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'King of the High Wire' Nik Wallenda safely crosses active volcano

Wallenda trained for the stunt in Sarasota
Posted at 10:22 PM, Mar 04, 2020
and last updated 2020-03-04 23:27:06-05

SARASOTA, Fla. -- Nik Wallenda accomplished his highest and longest high wire walk on Wednesday.

He walked over an active volcano, Masaya, in Nicaragua on a one-inch wire.

Wallenda trains for death-defying stunts in the backyard of his home in Sarasota.

He practiced for the walk by wearing a gas mask.

"You can't breathe the gases. They in fact absorb all the oxygen in the air," said Wallenda.

He prepared for reduce visibility and a slippery substance on the wire over the volcano.

"When those gases mix with humidity in the evening hours, it's like an oily, greasy, slippery substance," said Wallenda.

Wallenda earned his title,"King of the High Wire," a long time ago.

In 2012, he fulfilled his life long dream of becoming the first person to walk a wire directly over Niagara Falls.

A year later, he walked over the Grand Canyon.

In 2019, he walked with his sister across Times Square in New York with 150,000 people watching from below.

Wallenda said that walk showed the world, "nothing is impossible."

"That was the highest form of showing the world, in my opinion, the greatest opportunity, hey, we don't give up. We go through trails, we go through tragedies, but there's triumph in the end," said Wallenda.

The Times Square stunt was meaningful for Wallenda and his sister, Lijana.

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His sister suffered life-threatening injuries in 2017 after a fall while practicing a high wire pyramid stunt. Five people fell to the ground.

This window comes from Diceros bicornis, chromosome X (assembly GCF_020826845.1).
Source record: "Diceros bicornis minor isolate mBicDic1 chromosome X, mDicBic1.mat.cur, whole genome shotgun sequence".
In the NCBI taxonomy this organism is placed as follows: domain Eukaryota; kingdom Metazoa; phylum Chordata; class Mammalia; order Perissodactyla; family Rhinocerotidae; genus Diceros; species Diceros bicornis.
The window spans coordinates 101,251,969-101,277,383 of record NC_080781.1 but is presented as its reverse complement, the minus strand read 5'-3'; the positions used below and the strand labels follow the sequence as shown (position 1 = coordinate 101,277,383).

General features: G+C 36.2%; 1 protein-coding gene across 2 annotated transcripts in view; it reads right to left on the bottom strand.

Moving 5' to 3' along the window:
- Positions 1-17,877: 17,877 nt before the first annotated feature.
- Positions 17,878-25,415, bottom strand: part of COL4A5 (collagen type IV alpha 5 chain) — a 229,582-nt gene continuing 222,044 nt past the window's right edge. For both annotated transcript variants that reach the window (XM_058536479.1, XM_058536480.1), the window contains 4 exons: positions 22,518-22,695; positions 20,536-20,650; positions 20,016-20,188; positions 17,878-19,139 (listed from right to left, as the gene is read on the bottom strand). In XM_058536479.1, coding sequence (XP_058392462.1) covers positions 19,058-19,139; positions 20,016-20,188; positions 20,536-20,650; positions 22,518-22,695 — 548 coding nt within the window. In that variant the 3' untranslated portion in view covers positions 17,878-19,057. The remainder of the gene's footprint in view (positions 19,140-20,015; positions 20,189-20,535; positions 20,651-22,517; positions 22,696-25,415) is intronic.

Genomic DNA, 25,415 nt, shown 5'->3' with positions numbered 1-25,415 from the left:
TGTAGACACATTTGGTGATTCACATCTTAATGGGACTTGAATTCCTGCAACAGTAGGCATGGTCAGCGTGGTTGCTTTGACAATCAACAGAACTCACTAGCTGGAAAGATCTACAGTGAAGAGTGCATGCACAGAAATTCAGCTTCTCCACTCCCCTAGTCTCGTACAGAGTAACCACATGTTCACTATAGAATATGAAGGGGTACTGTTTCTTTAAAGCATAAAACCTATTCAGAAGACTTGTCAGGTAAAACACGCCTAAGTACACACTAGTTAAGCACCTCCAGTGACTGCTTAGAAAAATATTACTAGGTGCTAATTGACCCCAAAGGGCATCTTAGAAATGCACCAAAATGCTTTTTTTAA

"During that accident, I caught the wire and held on, but after that started experiencing fear. It became more real than ever before," said Wallenda.

Wallenda walks by faith and does not give into fear.

"Rather than me calling it fear, in my mind, I categorize it as respect. I respect the fact that this is dangerous," said Wallenda.

"No matter what, I'm going to get back on that wire, but my faith has played a key role in that and it gives me confidence to be able to take that first step," he added.

Wallenda grew up on the wire. His mother walked tightropes while pregnant with him. He is the seventh generation of the Great Wallendas.

"A long legacy, a long history of wire walkers. I have the same drive my great -grandfather had. My great-grandfather always use to say,

"Life is on the wire. Everything else is just waiting." That is very true for me and is why I have continually pushed myself," said Wallenda.

He encourages people to always "take that first step."

He lives by his own mottos like, "When fear knocks, meet it at the door," and "Fear is a liar."

"The first step is always the hardest and sometimes you have to take that first step while we're still scared," he said.

"I want to motivate and inspire people which is really my desire with my career at this point in my life. That's sort of the legacy I want to leave."